Both plainclothes officers were shot while attempting to arrest a man they had observed allegedly engaging in a drug deal in a West Side alley.

During the struggle, the suspect allegedly pulled out a handgun and fired several shots. Del Valle was hit in the arm and head. Friedlieb was shot in the head. The bullet remains lodged behind his left ear.

Somehow, the wounded Friedlieb managed to return fire, striking the fleeing suspect. Charges were subsequently dropped against one suspect, but another is awaiting trial.

“I went down. Luckily, I was still conscious. I was able to fight back and wound the offender,” said the younger Friedlieb, who still suffers sometimes from severe headaches.

“It was pretty much will and training, dedication to the job….You don’t really think about the injury. You think more about catching the offender. Your adrenalin takes over…[Afterwards], you look at life differently. It is a second chance.”

The partners credited their military training with carrying them through on that fateful day.

“I realized my partner was shot. I was shot. The first thing on my mind was, `Okay, we’re still moving. We’re still able to get up on our feet and chase this guy.’ That will [to live] is just survival. Your body just takes over. You get that feeling of, `I’ve got to make it out of here. I’ve got to make it home,’ ” Del Valle said.

Nearly a half-dozen of the police officers honored during Tuesday’s ceremony had been shot by criminals they were trying to apprehend.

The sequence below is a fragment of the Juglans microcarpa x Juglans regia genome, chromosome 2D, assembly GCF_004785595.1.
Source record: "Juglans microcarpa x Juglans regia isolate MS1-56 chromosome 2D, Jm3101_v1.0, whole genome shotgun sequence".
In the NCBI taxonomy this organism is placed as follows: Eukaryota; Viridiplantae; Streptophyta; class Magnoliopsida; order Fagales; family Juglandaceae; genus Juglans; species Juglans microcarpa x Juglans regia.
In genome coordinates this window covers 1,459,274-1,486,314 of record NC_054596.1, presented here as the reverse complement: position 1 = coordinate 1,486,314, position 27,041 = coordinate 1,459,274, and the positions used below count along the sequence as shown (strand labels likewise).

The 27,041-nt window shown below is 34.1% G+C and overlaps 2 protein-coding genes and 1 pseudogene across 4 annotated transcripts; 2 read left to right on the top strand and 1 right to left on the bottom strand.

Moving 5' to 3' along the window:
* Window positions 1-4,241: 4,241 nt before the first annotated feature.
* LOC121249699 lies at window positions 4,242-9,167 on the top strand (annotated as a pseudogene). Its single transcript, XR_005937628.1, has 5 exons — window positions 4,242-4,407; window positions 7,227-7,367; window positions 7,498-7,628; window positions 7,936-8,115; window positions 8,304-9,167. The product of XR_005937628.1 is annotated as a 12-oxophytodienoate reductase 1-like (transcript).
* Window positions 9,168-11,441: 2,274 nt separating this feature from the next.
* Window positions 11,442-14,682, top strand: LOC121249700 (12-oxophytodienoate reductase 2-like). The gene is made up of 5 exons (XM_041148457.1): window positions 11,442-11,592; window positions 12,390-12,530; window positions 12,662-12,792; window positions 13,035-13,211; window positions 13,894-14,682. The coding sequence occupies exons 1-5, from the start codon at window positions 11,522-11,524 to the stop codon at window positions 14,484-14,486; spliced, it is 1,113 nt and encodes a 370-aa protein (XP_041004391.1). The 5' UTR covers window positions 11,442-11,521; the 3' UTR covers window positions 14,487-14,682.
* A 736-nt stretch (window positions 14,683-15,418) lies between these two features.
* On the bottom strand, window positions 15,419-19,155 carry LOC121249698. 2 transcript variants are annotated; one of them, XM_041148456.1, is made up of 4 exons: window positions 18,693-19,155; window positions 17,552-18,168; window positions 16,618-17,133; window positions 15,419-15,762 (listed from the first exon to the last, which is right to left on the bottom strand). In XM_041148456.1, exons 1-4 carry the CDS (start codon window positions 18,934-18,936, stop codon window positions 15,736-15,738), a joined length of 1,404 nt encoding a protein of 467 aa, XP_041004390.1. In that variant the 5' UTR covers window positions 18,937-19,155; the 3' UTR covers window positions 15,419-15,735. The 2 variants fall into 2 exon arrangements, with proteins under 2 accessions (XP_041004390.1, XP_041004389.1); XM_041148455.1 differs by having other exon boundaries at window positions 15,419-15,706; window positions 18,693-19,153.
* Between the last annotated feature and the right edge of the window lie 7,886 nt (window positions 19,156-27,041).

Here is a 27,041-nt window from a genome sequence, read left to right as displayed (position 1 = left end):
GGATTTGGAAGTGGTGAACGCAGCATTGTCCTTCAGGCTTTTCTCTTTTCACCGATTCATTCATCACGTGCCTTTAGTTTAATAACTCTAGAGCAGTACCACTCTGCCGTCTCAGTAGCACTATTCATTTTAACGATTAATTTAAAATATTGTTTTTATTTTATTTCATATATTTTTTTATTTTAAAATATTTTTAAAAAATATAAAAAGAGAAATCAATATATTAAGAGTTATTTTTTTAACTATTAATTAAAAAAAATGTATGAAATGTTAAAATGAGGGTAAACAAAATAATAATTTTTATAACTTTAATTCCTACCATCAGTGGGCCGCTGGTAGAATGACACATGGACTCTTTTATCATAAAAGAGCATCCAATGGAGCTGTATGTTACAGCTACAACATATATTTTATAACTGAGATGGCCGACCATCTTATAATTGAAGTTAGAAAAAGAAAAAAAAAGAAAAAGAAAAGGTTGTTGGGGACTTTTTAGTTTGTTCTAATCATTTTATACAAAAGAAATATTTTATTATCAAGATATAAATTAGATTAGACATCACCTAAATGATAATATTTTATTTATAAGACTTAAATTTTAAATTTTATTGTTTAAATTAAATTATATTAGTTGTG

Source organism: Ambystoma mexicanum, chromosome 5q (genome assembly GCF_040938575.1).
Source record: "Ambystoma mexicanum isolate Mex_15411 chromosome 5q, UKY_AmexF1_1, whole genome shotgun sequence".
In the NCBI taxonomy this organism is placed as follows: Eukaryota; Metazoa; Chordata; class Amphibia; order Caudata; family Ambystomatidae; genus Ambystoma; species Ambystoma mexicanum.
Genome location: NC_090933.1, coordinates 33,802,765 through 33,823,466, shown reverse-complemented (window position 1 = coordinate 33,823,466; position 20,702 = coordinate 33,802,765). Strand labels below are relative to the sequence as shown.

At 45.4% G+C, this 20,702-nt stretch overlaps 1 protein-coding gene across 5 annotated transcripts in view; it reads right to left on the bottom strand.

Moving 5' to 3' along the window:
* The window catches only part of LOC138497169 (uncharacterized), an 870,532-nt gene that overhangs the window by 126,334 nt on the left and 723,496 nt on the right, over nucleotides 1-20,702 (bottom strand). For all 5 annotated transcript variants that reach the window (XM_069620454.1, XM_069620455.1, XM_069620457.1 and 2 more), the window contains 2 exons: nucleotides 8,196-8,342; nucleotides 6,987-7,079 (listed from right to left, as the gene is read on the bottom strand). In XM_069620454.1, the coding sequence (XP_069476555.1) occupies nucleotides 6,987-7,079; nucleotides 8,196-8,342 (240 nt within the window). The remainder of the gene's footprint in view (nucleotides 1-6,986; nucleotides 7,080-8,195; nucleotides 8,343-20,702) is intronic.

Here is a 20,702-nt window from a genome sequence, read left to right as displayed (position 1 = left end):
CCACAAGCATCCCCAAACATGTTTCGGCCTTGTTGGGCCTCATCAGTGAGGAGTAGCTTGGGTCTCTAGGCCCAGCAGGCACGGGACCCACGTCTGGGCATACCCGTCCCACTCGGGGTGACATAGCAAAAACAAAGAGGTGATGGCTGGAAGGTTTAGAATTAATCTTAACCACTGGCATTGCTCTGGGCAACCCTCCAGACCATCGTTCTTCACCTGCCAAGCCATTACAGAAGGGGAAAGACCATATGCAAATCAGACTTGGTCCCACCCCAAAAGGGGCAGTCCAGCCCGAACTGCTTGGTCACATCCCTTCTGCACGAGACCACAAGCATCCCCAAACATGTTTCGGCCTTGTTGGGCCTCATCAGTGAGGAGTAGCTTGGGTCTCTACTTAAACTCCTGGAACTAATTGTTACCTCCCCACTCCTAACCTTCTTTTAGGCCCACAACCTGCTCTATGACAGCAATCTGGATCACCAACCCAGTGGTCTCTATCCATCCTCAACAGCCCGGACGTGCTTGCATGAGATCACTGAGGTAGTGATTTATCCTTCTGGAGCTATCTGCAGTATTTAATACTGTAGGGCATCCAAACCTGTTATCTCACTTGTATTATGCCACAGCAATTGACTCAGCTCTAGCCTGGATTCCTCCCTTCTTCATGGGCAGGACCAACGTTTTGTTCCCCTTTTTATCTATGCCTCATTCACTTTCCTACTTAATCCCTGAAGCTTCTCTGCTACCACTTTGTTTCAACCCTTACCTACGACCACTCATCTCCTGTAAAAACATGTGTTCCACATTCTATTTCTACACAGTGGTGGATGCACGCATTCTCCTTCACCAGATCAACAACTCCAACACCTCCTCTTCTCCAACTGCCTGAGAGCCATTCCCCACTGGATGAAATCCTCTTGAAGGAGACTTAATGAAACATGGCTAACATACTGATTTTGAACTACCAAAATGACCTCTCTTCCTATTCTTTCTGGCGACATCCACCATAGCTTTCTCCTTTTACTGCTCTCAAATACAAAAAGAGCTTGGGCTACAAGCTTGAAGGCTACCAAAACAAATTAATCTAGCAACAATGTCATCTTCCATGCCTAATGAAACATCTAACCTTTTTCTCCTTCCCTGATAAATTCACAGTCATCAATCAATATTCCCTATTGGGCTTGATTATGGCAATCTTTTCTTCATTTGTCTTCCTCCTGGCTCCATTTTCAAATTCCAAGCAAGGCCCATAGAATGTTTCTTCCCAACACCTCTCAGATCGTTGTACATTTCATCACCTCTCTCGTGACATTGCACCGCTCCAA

The elder Friedlieb, who was shot at, but never hit during 42 years on the streets of Chicago, couldn’t help but take notice.

“They’re getting bolder….It’s a lot harder for the officers today,” the father said.

The Lambert Tree Award, this year’s highest honor for fire bravery, went to Lieutenant/EMT John Majka and firefighter/paramedic Anthony Licato.

Together, they rescued a bedridden, 94-year-old woman from the second floor of a burning house on the Far South Side.

Despite intense heat and blinding smoke, Majka didn’t wait for water lines to be hooked up before beginning the search. He charged up the stairs, found the woman and was attempting to carry her out unconscious just as Licato arrived with a hose line to help him.

“I saw her ankle hanging off the bed right near the floor and just crawled up to her face. I could see she was burned. But she did take a breath, so that led me to believe she had a chance to survive. So, I kicked it into higher gear and got her out of there,” Majka recalled.